New questions continue to arise about the future of Soda Creek Elementary School.
Steamboat Springs School District officials hosted four public forums Thursday to discuss options for the aging school, a facility identified by the district as needing extensive renovations or reconstruction. Residents at an afternoon forum discussed traffic issues, funding concerns, city growth and a timetable for possible construction of a new school, adding complexities to a question the Steamboat Springs School Board may answer next month.
Options for Soda Creek include constructing a new school on the current Old Town site, extensively renovating the school, building a school in east Steamboat near Whistler Road and Meadow Lane, building a school in west Steamboat or doing minimal renovations to the current school.
Renovations or construction of a new school would require a bond measure asking voters for a multi-year property tax increase that would generate about $20 million for the school district.
Superintendent Donna Howell and district facilities Director Rick Denney led forums about the issue in November and April. Although the strongest support at the forums has been for keeping the elementary school in Old Town, Howell said Thursday that an upcoming community survey could signal a change in public opinion.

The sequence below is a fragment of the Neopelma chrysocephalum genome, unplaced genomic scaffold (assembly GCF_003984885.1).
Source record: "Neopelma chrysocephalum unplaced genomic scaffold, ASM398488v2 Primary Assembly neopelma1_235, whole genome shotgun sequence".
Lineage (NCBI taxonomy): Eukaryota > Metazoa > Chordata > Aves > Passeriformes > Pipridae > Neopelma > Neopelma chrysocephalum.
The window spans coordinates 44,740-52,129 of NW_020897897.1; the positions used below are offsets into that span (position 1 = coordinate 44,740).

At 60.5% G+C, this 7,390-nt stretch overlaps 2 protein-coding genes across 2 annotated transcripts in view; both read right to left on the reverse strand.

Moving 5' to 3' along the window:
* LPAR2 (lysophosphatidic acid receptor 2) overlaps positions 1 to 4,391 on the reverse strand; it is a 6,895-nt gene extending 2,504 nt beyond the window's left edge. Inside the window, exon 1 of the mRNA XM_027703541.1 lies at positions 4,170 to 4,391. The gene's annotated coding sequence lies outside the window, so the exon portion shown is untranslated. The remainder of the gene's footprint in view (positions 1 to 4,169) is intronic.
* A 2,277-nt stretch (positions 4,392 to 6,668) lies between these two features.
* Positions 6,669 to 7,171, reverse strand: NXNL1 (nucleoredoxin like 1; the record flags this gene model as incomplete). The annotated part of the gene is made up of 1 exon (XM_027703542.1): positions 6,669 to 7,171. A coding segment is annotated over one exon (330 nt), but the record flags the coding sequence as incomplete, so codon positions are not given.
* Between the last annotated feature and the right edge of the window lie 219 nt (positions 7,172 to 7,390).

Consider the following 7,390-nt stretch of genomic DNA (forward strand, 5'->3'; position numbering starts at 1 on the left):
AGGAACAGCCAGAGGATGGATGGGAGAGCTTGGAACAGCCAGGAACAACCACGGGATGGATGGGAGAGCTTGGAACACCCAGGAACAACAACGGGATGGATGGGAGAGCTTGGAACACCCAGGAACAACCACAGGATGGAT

"People who come to meetings often have strong passions," Howell said. "I think we really won't know what the entire community feels until we do a survey."
Building a school in east or west Steamboat could significantly increase traffic congestion on U.S. Highway 40, residents said, especially at the Whistler site close to Steamboat Ski Area and resort traffic.
The sites would require new access roads, and Howell said the west Steamboat site would require tapping into city utilities.
If the school district decides to rebuild Soda Creek in Old Town, Howell has said students could be housed at the George P. Sauer Human Services Center on Seventh Street for one school year while construction takes place.
Because a bond measure likely will not come before voters until November 2007, construction of a school may not begin until summer 2008, if the bond measure is approved.
Soda Creek students could then be housed at the human services center -- in 16 modular classrooms and inside the building, Howell said -- during the 2008-09 academic year.
That could overlap with the city's construction plans. The Steamboat Springs City Council voted Tuesday night to build the city's new community center at the human services center, pending the city's purchase or lease of the property from the school district, a process that has yet to be discussed.
Andrews & Anderson Architects has told the City Council that the ideal time to begin construction of the community center is November, far sooner than school district officials could vacate the building.
"A discussion (with city officials) needs to take place," Howell said.
The School Board is scheduled to discuss plans for the human services center at its meeting Monday night.